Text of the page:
How to Send Batteries in the Post
The postal service is not allowed to ship any hazardous materials, including batteries. Lithium batteries are considered dangerous goods because they can explode under certain conditions.
This article explains what you can and cannot send in the mail. It also provides tips on safely packaging items containing lithium batteries for mailing or shipment by other courier services.
What you need to know about shipping batteries:
When sending batteries in the mail, it is essential to know the type of battery and the packaging requirements. There are three types of batteries: nickel-cadmium (NiCd), nickel-metal-hydride (NiMH), and lithium-ion (Li-ion).
Batteries must be packaged appropriately to prevent any potential damages. Improper packaging could cause the battery to short-circuit and start a fire. For this reason, it is essential to follow the specific guidelines for the type of battery you are shipping.
NiCd batteries are the oldest type of battery and are no longer used in most electronic devices. They can be shipped in the mail, but they must be placed in a special package called a UN3481 battery box.
NiMH batteries are more common than NiCd batteries used in most handheld electronic devices. They can be safely packaged in a regular cardboard box.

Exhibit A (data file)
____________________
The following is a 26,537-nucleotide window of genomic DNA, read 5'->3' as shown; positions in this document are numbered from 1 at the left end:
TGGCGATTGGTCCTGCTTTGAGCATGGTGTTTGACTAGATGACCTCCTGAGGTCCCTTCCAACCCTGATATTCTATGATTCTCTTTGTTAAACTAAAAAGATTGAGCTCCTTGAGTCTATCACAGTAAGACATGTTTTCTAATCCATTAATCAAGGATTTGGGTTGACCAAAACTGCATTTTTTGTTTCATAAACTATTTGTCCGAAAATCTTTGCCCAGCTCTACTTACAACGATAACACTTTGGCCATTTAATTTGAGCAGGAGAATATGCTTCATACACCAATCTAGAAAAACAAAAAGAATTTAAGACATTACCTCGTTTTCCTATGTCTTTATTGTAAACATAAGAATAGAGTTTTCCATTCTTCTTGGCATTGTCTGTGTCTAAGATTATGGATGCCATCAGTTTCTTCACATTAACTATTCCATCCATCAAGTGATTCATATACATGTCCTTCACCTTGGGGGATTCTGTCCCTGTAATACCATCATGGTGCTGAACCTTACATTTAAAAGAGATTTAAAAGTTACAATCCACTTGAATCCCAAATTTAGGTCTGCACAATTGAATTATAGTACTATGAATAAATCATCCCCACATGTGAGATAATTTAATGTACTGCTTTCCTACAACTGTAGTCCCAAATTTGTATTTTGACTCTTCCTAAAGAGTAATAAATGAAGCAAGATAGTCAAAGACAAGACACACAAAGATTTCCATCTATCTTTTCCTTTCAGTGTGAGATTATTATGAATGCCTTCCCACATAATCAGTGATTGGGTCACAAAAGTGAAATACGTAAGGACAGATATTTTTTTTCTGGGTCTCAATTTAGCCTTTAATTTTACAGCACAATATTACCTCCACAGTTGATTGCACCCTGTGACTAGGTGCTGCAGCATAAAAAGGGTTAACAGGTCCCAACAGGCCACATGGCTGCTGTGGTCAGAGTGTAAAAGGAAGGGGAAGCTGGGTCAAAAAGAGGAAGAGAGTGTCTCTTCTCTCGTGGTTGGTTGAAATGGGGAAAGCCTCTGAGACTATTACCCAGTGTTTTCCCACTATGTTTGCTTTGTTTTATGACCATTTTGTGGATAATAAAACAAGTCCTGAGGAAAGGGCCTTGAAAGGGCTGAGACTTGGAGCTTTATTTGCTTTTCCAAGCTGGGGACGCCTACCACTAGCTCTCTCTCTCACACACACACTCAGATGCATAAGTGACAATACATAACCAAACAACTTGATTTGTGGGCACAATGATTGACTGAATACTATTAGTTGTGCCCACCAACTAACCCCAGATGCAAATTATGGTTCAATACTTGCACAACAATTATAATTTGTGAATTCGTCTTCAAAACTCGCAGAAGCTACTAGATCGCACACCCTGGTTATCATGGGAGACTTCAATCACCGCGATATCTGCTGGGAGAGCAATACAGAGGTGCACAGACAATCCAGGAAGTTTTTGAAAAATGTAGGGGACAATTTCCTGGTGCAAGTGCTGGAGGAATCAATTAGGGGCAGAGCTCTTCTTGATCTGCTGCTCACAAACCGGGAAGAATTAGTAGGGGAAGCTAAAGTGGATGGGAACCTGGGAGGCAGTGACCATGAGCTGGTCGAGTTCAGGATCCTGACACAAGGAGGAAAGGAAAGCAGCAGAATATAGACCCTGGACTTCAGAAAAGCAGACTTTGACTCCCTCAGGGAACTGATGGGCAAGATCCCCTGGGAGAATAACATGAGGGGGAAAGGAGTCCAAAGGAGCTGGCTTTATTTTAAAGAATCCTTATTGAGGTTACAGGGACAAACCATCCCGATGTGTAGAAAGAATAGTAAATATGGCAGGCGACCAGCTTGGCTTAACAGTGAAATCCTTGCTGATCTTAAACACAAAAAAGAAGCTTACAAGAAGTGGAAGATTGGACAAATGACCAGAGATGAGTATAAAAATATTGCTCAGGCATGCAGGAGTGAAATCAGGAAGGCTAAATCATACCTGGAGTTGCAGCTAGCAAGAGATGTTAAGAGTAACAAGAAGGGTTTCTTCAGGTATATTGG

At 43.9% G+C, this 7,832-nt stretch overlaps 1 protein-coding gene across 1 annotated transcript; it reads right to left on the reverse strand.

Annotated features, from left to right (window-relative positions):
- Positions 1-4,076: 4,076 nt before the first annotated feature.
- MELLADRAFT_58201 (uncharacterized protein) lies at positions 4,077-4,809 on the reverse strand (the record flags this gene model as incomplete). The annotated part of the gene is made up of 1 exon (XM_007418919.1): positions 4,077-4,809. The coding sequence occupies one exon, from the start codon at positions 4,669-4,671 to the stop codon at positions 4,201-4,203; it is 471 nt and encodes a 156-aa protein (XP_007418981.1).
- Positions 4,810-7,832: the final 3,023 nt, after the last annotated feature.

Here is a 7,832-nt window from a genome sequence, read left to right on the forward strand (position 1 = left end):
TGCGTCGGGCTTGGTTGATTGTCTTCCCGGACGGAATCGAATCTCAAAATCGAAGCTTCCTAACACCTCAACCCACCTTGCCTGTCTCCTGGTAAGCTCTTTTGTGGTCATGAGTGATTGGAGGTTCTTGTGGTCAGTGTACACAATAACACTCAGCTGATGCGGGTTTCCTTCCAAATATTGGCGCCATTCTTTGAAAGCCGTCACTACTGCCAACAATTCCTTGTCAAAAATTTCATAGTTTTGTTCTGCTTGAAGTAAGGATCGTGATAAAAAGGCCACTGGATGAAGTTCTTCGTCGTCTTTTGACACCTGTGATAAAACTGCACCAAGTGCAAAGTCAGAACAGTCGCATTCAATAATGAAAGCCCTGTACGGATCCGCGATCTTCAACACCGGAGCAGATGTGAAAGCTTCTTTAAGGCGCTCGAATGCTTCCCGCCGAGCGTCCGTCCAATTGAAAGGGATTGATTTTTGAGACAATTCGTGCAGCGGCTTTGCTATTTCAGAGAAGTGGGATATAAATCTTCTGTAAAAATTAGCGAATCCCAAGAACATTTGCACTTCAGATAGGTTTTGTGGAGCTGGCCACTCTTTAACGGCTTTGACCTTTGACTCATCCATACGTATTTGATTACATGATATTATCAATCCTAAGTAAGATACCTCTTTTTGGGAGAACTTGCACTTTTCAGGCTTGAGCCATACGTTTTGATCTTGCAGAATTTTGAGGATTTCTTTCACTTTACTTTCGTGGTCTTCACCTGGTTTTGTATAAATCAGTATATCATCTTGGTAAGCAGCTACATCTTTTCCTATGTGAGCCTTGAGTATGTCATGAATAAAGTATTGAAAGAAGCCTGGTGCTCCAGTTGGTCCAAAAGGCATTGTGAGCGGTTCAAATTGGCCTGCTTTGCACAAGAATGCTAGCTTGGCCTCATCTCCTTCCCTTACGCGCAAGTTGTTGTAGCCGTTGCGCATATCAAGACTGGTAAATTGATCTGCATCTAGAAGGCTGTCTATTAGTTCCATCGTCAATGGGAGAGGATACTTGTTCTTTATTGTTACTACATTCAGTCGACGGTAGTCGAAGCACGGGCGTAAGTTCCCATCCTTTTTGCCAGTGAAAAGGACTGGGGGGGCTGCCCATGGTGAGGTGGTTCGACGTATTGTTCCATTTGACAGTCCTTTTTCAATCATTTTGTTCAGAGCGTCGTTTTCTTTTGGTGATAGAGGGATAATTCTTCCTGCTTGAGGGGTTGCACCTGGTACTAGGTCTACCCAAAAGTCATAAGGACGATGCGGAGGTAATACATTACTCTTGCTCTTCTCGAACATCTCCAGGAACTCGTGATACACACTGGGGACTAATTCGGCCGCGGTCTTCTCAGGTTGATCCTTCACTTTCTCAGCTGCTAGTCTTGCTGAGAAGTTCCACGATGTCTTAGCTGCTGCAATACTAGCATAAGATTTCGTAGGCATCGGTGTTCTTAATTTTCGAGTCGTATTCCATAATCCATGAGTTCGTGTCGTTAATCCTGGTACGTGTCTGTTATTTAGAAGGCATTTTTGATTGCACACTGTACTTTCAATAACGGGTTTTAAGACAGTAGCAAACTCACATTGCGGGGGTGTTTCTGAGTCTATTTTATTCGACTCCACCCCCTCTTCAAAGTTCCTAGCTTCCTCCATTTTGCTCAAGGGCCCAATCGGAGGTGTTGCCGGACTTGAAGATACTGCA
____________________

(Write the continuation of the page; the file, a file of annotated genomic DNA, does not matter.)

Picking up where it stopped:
Li-ion batteries are used in most laptops, mobile phones, and many other devices. There are restrictions for sending these batteries through the mail because they pose the most significant risk if damaged. It is impossible to ship Li-ion batteries through the mail in a regular cardboard box. If you are shipping these batteries by parcel or express post, they must be sent in compliance with UN 3090.
What are the restrictions on sending batteries by mail?
These guidelines are known as the Dangerous Goods Regulations.
The UPU has specific restrictions on shipping batteries, which vary depending on the type of battery. Some of the limits are:
- NiCd and NiMH batteries can only be sent in special packages called UN3481 battery boxes
- Li-ion batteries must be sent in compliance with UN 3090
- Batteries cannot be shipped in the same package as flammable materials
- Batteries cannot be shipped in the same package as explosives
- Batteries cannot be shipped in the same package as corrosive materials
How do I package a battery for mailing?
- Avoid damage to battery cells and keep terminals from touching or shorting out
- Protect batteries from punctures, moisture, and shocks during shipment
- Separate stacks of batteries with a non-combustible material such as bubble wrap
- Do not cover the terminals (positive or negative) with tape
- Include a label on the outside of the package that identifies the type of battery and states that it is a “Dangerous Goods.”
- If sending a Li-ion battery, including the UN 3090 packing instruction number on the package